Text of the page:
Besides, while Obamacare’s heart may still be beating, this creature birthed exclusively by Democrats is ugly, hated by a strong majority, and surely doomed to lumber into a life of unexpected consequences that will not increase its popularity. If one really despises this legislation, the way to fight it is in the voting booth. The way to kill it is to elect a Republican President and Republican Senate.

After all, per Chief Justice Robert’s opinion, “The Framers created a Federal Government of limited powers, and assigned to this Court the duty of enforcing those limits…. But the Court does not express any opinion on the wisdom of the Affordable Care Act. Under the Constitution, that judgment is reserved to the people.”

Now let the people speak.

Comments
(5)
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Timus
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July 03, 2012
I think columns like these need to acknowledge that they are based on a half-truth. Barbara and others like to lead readers into believe that the tax penalty applies to everyone when in fact it will only apply to the small percentage of people who opt not to purchase insurance. So when you say "a major tax is being levied on American citizens" it sound much worse than when you say "A major tax is being levied on American Citizens who refuse to buy health insurance!" See the second one looses much of its teeth because it moves the onus away from the government on onto the person who refuses to buy health insurance. Can we all agree that those wilfully uninsured folk provide the potential and likely risk of raising healthcare cost for the rest of us.
B. D. Lane
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June 29, 2012
Also, thank you, Oliver. Most kind.
Lib in Cobb
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June 29, 2012
As per an article from AP. The state with the lowest % of unisured residents is MA. Why? Mitt Romney implemented healthcare for all legislation while governor of MA. Now, Romney is explaining how ACA by President Obama is going to be repealed if he is elected. Will Romney also repeal the MA healthcare plan, which was used as a blueprint for the ACA by the Obama administration.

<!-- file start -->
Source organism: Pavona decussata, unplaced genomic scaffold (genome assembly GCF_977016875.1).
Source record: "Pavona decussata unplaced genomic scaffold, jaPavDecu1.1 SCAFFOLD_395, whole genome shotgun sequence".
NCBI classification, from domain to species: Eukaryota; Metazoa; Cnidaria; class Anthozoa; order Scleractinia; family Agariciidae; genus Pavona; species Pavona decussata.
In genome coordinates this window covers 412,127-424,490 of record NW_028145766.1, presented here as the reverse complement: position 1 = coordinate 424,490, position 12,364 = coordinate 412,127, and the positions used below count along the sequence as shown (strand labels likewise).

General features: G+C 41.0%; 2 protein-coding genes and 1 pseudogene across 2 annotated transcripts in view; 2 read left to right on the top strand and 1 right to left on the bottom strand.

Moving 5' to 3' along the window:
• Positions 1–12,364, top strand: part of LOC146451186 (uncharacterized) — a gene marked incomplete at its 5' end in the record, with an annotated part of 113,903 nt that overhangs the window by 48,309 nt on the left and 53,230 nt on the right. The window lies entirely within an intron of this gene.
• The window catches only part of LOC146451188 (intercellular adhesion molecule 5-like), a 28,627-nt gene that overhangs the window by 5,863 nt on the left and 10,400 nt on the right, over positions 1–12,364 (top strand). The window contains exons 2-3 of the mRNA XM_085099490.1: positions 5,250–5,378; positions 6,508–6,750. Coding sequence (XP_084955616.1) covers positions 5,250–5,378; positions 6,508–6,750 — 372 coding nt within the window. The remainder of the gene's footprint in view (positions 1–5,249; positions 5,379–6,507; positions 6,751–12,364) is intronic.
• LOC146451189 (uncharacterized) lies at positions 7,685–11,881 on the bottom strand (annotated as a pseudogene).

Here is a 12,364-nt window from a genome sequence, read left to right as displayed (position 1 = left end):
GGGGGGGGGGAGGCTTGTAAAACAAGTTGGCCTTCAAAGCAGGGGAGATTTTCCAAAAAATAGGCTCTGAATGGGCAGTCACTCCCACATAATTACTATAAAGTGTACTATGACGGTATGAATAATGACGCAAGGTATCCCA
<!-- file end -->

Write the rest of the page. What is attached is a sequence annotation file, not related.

Oliver G. Halle
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June 28, 2012
Barbara, this is by far and away your best column. We are alwasy going to disagree with decisions from our courts, but as Americans we accapt the rule of law and the way our constitutional government functions. The attacks on Justice Roberts have already begun. Sadly, too many don't understand the process as you so eloquently laid out. Today's decision, agree with it or not, is proof that the separation of powers is a system that works. The voters can alwasy vote for representatives to change the law, and/or a president who will draft a new bill. This peaceful process is why our government has stood for 223 years. Let's hope that whatever our differences, we as Americans will alwasy adherre to the rule of law.
Concerned Citizen
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June 28, 2012
I will vote. I believe that the entitlement mentality that has engulfed our country is leading us to ruin. Obamacare is only a part of that mentality. It is not the answer, in my opinion, and now it has been defined, not as a mandate, but as a tax. (I believe President Obama said that it was not a tax.) Everyone knows that our nation must do something about the cost of healthcare and about other programs that are leading us toward bankruptcy. Cities such as Stockton, CA should be sending that message clearly. I think that your defense of Chief Justice Roberts is well thought out. He has allowed the monster to continue. He has also suggested that we as voters have the opportunity to consider its wisdom. I hope that Romney will take this opportunity to give us better plans and to seize the moment to gain support and to defeat President Obama.